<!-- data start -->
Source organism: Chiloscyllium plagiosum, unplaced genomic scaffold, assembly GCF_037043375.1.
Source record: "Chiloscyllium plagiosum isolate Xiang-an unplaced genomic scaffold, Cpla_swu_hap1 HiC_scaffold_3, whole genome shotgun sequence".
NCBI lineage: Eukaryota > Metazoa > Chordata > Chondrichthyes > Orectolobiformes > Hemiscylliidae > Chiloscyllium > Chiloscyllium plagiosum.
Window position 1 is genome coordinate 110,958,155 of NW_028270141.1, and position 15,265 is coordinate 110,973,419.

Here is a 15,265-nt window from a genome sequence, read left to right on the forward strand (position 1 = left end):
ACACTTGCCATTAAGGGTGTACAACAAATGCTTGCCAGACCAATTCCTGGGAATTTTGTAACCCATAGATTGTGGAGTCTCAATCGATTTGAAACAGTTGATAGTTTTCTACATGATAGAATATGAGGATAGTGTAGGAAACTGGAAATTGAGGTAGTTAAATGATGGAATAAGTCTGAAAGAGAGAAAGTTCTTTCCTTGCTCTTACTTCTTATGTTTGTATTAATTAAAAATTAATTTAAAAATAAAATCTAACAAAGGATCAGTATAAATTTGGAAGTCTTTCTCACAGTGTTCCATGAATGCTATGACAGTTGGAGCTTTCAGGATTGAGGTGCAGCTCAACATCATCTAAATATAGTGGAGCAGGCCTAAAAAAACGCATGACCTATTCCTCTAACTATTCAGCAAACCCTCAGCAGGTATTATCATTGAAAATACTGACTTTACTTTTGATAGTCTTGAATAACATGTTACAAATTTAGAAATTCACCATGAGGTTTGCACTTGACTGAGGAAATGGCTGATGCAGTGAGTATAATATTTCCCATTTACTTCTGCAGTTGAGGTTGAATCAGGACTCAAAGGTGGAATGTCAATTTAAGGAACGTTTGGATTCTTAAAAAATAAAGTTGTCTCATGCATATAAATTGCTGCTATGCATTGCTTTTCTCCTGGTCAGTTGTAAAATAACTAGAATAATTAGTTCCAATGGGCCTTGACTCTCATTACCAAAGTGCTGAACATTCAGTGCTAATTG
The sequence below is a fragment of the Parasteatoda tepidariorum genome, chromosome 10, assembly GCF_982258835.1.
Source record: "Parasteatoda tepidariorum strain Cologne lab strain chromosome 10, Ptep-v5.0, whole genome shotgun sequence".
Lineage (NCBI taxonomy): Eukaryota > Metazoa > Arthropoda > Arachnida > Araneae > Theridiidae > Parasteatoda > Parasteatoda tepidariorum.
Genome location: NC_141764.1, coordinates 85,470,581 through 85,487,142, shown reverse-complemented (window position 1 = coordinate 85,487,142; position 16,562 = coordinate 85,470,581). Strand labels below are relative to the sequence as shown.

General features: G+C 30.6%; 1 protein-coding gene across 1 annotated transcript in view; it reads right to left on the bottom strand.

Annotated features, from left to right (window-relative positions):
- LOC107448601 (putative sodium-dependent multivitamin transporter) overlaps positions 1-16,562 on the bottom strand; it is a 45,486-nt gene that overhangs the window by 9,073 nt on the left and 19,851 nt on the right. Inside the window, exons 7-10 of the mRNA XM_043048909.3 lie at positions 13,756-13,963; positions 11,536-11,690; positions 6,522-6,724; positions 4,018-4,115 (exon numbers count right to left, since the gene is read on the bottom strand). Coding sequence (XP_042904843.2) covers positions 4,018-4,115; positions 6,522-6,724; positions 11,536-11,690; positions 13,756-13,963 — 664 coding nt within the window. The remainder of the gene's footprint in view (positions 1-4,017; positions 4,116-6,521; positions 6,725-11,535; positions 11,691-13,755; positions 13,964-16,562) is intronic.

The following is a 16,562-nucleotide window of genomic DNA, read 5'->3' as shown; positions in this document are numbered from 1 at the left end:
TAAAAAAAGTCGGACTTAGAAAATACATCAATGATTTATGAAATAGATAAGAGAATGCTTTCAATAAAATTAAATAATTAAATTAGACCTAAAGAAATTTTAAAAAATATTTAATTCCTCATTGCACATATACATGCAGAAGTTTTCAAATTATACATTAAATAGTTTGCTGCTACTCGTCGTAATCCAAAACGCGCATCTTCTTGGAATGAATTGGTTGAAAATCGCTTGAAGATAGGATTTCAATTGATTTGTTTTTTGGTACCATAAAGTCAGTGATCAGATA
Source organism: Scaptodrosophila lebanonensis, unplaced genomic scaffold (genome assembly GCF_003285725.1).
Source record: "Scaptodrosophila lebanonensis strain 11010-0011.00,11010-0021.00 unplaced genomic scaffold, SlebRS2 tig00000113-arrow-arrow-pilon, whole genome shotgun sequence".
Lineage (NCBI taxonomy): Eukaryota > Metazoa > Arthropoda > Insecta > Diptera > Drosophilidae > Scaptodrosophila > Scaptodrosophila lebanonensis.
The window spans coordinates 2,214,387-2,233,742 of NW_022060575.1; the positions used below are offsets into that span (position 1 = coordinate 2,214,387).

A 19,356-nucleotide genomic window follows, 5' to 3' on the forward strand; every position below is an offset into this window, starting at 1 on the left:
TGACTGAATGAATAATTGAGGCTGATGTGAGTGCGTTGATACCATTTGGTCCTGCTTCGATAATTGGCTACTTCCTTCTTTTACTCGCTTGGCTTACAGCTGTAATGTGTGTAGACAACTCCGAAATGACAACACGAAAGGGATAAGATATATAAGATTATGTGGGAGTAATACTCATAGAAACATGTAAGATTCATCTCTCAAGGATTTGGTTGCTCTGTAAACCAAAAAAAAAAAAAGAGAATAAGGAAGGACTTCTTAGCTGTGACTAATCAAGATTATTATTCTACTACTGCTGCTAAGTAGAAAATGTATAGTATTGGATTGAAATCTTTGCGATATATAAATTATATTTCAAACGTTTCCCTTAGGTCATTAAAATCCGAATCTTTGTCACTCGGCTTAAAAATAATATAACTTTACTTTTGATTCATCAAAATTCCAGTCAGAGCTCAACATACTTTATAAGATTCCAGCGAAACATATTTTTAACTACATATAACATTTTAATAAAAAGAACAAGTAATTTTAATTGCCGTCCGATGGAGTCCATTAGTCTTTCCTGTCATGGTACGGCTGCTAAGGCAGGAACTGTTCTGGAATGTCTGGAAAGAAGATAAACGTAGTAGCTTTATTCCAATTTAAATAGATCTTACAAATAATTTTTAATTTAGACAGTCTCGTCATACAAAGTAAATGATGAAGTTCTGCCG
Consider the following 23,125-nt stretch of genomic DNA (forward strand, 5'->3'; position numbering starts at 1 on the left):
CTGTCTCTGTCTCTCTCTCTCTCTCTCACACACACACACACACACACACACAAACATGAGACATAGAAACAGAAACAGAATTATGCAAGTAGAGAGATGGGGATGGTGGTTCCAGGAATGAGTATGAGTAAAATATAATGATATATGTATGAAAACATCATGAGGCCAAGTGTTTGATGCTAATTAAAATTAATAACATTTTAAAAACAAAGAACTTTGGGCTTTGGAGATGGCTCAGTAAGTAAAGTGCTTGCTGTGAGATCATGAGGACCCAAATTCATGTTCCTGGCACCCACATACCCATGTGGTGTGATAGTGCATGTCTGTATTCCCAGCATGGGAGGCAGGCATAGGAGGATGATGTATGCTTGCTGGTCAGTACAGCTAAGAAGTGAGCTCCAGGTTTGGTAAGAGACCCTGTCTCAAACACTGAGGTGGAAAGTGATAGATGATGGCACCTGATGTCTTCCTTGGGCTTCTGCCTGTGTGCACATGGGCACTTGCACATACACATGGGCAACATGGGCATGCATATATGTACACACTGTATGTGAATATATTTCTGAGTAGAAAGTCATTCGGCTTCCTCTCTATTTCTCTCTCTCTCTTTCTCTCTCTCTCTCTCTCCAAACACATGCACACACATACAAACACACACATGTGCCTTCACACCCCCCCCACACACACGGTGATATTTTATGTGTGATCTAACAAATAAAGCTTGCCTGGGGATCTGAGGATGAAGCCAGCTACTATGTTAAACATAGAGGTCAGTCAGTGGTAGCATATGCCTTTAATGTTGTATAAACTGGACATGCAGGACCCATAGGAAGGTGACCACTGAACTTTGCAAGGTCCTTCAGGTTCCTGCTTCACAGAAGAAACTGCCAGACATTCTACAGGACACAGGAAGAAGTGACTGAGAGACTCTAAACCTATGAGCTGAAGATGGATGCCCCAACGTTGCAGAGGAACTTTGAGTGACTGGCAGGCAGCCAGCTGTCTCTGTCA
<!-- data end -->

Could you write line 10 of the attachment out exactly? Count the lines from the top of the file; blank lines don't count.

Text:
Genome location: NC_141764.1, coordinates 85,470,581 through 85,487,142, shown reverse-complemented (window position 1 = coordinate 85,487,142; position 16,562 = coordinate 85,470,581). Strand labels below are relative to the sequence as shown.